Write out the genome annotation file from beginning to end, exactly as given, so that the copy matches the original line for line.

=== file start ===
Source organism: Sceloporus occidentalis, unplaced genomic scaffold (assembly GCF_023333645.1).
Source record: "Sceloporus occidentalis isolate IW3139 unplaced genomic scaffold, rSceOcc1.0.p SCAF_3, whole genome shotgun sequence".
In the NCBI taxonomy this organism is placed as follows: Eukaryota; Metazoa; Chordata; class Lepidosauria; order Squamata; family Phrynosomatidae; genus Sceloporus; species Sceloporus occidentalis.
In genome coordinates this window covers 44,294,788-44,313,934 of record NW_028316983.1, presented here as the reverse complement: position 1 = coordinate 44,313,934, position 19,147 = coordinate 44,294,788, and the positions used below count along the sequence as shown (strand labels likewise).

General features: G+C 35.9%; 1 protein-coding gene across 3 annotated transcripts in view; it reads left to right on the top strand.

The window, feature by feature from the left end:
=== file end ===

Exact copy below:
Source organism: Sceloporus occidentalis, unplaced genomic scaffold (assembly GCF_023333645.1).
Source record: "Sceloporus occidentalis isolate IW3139 unplaced genomic scaffold, rSceOcc1.0.p SCAF_3, whole genome shotgun sequence".
In the NCBI taxonomy this organism is placed as follows: Eukaryota; Metazoa; Chordata; class Lepidosauria; order Squamata; family Phrynosomatidae; genus Sceloporus; species Sceloporus occidentalis.
In genome coordinates this window covers 44,294,788-44,313,934 of record NW_028316983.1, presented here as the reverse complement: position 1 = coordinate 44,313,934, position 19,147 = coordinate 44,294,788, and the positions used below count along the sequence as shown (strand labels likewise).

General features: G+C 35.9%; 1 protein-coding gene across 3 annotated transcripts in view; it reads left to right on the top strand.

The window, feature by feature from the left end: